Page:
Pensioners, an MP and a former beauty queen are among the women who have taken up arms and vowed to fight to defend Ukraine. Since Russian troops flooded across the border into Ukraine, martial law has been imposed and men of conscription age are forbidden from leaving the country. Alongside them many women and both men and women pensioners have decided to stay and defend their homeland.
MP Kira Rudik, who tweets as @kiraincongress, is among those who have been receiving military training in the days since the invasion. She posted pictures of herself on social media holding a gun, saying she decided to arm herself after the invasion.
“Our #women are going to fight as hard as our #men. Because bullets don't really care which hands are firing them. And bravery has no gender,” she tweeted on March 7.
On the morning of International Women's Day, March 8, she again dew attention to the women fighting for Ukraine, tweeting: "So it is past midnight in #Kyiv — and International #Women Day is on! This year se are holding flowers and guns: we have a priviledge to fight for our country along with men. Ukrainian women are incredible. Because of them — we will win!"
Also volunteering for active service is former Miss Grand Ukraine Anastasiia Lenna. The glamorous and aspirational content of her Instagram page was abruptly replaced with pictures of herself dressed in military uniform holding a gun, with the hashtags #standwithukraine and #handsoffukraine. Lenna said she shared the pictures to inspire others — she has also been using her platform to call for support and donations for the Ukrainian armed forces.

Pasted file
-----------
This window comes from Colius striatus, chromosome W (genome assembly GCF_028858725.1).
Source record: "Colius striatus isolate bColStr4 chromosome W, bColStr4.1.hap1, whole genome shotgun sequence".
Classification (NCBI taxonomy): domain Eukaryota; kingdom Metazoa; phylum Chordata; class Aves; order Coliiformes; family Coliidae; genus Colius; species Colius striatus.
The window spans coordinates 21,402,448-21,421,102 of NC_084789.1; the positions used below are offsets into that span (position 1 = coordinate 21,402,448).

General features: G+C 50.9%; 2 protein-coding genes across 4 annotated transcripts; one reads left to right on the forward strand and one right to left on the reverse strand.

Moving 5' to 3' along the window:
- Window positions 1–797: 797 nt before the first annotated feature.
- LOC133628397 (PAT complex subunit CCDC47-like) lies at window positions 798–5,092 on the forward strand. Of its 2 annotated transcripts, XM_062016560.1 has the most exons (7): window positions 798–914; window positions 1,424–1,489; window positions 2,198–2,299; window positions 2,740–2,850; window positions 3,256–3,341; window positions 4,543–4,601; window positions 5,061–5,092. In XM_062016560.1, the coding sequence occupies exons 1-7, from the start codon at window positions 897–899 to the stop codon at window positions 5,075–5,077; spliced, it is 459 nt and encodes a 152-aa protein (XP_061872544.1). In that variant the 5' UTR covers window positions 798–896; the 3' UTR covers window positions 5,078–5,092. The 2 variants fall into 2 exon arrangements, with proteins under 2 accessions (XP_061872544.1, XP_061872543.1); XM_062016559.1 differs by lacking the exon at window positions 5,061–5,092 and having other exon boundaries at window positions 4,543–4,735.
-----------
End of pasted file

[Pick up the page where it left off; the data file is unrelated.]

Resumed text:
“Everyone who crosses the Ukrainian border with the intent to invade will be killed! Stop Russian aggression! Speak up, world!! Now!!” she wrote in one Instagram story.
The name Valentyna Kostyantynovska wasn’t known in Ukraine until a video of the 79-year-old volunteer learning how to fire a Kalashnikov went viral on social media. Kostyantynovska told Reuters she wanted to lean how to shoot since the Russian annexation of Crimea, but initially joined the Territorial Defence and started training as a medic.
"But then I saw my dream, the machine gun ... and started learning how to use it," she told the newswire. "I cannot do much, I can help the wounded ... I will shoot and I know they will kill me … And so it should be, so less young people would die.”
Olena Zelenska, the wife of Ukrainian President Volodymyr Zelenskiy, has stayed in the country alongside her husband, despite the danger. She has taken to social media to praise the courage of the women fighting to defend Ukraine, as well as those who are volunteering in other ways or continuing with their jobs to allow the country to function.
"Before the war (how scary and still unusual it is to say this), I once wrote that there are two million more women in Ukraine than men," she wrote. "Just statistics. But now it is taking on a whole new meaning. Because it means that our current resistance also has a particularly feminine face.”
Lenna, Rudik and Kostyantynovska are all volunteers, but women have been part of the Ukrainian military for almost three decades. Many more joined after 2014, a critical year in the history of Ukraine when Russia illegally annexed the Crimea from Ukraine and backed the two self-declared republics of Donetsk and Luhansk in Ukraine’s Donbas region.
Two years after the annexation of Crimea, women were given the right to fight in combat, and in 2018 an expanded set of combat roles were opened up to women. Then as the threat of war with Russia loomed, a new regulation entered force stipulating that women aged 18-60 who were fit for military service had to register to be mobilised in case of a major war. That has now come to pass.
And there are no signs of an imminent end to hostilities. Hopes of a breakthrough in talks are not high, and should the talks fail this week could see the start of more intense fighting and a Russian assault on the Ukrainian capital Kyiv.